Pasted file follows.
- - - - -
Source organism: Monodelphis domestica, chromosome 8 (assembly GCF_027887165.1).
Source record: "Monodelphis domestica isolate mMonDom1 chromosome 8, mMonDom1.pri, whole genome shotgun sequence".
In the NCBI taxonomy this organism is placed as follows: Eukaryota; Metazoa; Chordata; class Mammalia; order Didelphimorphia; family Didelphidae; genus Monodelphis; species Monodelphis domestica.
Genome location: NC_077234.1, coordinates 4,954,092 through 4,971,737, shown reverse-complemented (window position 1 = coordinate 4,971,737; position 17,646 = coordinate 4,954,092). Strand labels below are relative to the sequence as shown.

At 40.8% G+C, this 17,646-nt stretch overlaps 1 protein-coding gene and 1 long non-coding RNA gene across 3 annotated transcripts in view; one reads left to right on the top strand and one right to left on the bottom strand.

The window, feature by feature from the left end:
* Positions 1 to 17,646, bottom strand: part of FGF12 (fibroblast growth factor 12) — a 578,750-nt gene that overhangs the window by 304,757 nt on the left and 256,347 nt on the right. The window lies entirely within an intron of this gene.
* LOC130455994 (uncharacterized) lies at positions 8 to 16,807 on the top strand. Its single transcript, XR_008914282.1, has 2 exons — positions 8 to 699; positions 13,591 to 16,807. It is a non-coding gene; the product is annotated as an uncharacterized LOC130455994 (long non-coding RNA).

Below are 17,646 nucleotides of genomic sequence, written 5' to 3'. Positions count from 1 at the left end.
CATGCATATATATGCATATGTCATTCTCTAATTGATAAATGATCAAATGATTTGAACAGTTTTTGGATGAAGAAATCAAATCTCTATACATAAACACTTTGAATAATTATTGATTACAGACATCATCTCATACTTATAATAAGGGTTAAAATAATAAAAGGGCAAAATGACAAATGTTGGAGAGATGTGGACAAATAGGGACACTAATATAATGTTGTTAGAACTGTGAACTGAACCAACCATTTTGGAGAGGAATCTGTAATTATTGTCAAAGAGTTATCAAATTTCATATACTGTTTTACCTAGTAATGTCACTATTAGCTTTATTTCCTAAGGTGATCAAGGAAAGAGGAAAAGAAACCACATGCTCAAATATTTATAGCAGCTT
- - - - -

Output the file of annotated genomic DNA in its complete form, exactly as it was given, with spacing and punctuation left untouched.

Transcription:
Source organism: Monodelphis domestica, chromosome 8 (assembly GCF_027887165.1).
Source record: "Monodelphis domestica isolate mMonDom1 chromosome 8, mMonDom1.pri, whole genome shotgun sequence".
In the NCBI taxonomy this organism is placed as follows: Eukaryota; Metazoa; Chordata; class Mammalia; order Didelphimorphia; family Didelphidae; genus Monodelphis; species Monodelphis domestica.
Genome location: NC_077234.1, coordinates 4,954,092 through 4,971,737, shown reverse-complemented (window position 1 = coordinate 4,971,737; position 17,646 = coordinate 4,954,092). Strand labels below are relative to the sequence as shown.

At 40.8% G+C, this 17,646-nt stretch overlaps 1 protein-coding gene and 1 long non-coding RNA gene across 3 annotated transcripts in view; one reads left to right on the top strand and one right to left on the bottom strand.

The window, feature by feature from the left end:
* Positions 1 to 17,646, bottom strand: part of FGF12 (fibroblast growth factor 12) — a 578,750-nt gene that overhangs the window by 304,757 nt on the left and 256,347 nt on the right. The window lies entirely within an intron of this gene.
* LOC130455994 (uncharacterized) lies at positions 8 to 16,807 on the top strand. Its single transcript, XR_008914282.1, has 2 exons — positions 8 to 699; positions 13,591 to 16,807. It is a non-coding gene; the product is annotated as an uncharacterized LOC130455994 (long non-coding RNA).

Below are 17,646 nucleotides of genomic sequence, written 5' to 3'. Positions count from 1 at the left end.
CATGCATATATATGCATATGTCATTCTCTAATTGATAAATGATCAAATGATTTGAACAGTTTTTGGATGAAGAAATCAAATCTCTATACATAAACACTTTGAATAATTATTGATTACAGACATCATCTCATACTTATAATAAGGGTTAAAATAATAAAAGGGCAAAATGACAAATGTTGGAGAGATGTGGACAAATAGGGACACTAATATAATGTTGTTAGAACTGTGAACTGAACCAACCATTTTGGAGAGGAATCTGTAATTATTGTCAAAGAGTTATCAAATTTCATATACTGTTTTACCTAGTAATGTCACTATTAGCTTTATTTCCTAAGGTGATCAAGGAAAGAGGAAAAGAAACCACATGCTCAAATATTTATAGCAGCTT